There is a practice currently being taught by some doctors and childcare professionals, called "controlled crying." Parents are urged to use it to make their children more independent. Timothy Taylor has deeper insight into what it is actually doing to the baby. *

He says that for early weaning to be forced onto the child, the child must be made to sleep alone, and its crying ignored. In "controlled crying," the child is allowed to cry a little more each night before its needs for food and comfort are responded to. As a result, the child eventually stops crying at all. At this point the uninformed may be delighted - believing the child has been trained into better habits. In contrast, what Taylor suggests has happened, is that a basic animal instinct has come into play – one observed in the young of most mammals and birds. The baby instinctively feels, “If you signal your distress, and no one comes, you have been abandoned. You will die unless you conserve energy. Crying expends energy. Therefore in order to survive, you must stop crying, and shut down.” Before it stops crying, however, the baby must adopt the knowledge that it has been abandoned.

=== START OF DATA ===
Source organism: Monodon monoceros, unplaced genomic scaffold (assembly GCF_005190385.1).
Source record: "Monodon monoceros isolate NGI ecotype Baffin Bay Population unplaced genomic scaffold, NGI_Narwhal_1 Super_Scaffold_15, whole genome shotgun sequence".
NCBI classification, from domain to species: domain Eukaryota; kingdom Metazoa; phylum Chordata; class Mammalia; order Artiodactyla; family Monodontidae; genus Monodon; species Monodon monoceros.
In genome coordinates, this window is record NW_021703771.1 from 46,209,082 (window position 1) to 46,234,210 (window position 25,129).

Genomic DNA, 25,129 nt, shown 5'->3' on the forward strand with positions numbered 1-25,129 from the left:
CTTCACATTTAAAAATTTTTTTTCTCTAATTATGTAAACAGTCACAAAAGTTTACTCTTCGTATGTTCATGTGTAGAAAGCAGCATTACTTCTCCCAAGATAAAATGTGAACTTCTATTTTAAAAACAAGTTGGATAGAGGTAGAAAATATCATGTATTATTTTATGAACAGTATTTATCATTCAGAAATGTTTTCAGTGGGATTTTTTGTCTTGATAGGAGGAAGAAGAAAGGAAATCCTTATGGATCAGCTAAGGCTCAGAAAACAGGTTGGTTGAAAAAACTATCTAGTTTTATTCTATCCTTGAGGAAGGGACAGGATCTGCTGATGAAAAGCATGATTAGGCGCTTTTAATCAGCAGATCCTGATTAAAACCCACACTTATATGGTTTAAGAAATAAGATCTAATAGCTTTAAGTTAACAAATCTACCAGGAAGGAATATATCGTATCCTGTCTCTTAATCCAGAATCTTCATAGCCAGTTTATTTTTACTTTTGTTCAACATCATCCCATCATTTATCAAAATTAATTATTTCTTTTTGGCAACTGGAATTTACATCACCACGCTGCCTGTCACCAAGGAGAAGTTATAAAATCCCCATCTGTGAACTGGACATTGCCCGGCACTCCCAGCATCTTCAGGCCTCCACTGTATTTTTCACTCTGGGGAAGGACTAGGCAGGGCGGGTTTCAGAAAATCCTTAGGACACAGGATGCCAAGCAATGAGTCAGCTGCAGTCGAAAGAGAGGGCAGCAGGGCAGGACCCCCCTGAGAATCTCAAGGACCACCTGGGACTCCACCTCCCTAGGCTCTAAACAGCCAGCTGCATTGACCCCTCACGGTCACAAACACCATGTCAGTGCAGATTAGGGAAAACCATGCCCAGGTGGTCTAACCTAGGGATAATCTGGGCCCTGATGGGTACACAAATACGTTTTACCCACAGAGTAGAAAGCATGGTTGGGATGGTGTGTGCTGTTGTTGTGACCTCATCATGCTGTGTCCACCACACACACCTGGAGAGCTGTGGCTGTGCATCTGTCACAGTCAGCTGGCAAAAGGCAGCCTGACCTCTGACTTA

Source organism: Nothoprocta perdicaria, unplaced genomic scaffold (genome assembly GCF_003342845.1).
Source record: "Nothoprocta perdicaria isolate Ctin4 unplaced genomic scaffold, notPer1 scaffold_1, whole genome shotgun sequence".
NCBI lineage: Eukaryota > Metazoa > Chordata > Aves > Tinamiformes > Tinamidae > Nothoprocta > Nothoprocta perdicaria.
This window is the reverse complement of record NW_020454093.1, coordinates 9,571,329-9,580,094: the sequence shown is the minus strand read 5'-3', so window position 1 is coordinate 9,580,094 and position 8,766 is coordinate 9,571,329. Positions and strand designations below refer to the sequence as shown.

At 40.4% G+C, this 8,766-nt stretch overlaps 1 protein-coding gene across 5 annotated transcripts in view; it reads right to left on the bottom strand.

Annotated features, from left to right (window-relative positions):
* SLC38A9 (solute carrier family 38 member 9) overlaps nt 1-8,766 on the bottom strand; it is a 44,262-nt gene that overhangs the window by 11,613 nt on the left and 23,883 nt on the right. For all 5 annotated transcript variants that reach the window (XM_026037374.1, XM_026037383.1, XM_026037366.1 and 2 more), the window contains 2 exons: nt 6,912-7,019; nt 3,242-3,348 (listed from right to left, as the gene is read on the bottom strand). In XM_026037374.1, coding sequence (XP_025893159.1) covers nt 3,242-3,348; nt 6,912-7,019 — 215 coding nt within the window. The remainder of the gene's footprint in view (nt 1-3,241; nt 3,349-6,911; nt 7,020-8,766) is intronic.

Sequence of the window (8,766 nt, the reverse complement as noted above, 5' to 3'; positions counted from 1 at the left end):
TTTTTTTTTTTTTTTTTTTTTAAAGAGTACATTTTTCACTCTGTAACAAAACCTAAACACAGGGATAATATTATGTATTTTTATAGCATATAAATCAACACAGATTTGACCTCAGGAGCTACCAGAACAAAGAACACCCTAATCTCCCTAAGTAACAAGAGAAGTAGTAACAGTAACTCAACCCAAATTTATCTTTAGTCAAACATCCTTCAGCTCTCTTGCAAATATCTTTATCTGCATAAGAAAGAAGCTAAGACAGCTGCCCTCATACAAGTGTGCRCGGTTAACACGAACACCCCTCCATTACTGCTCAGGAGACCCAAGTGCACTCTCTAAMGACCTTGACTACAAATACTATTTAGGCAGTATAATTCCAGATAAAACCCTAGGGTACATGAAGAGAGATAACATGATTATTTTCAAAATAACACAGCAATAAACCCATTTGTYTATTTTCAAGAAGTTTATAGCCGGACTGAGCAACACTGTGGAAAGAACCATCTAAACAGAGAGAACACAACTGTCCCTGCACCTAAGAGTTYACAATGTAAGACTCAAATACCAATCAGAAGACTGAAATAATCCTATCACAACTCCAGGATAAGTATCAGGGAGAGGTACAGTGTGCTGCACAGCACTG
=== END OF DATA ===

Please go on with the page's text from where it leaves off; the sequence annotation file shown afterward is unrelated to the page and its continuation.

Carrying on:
The outcome of this is very serious. Taylor links it to classical conditioning and Martin Seligman’s theory of learned helplessness. He argues that if a child cries, and its cries go unheeded, and its needs unmet, the child begins to detach from reality. Instinctively, the child feels, “No matter how hard I try, nothing changes, and no relief comes. So why try anymore? My efforts are in vain anyway.” Such knowledge is overwhelming to a baby, and in order to survive, the baby represses this into unconsciousness, and tries to numb itself to sleep.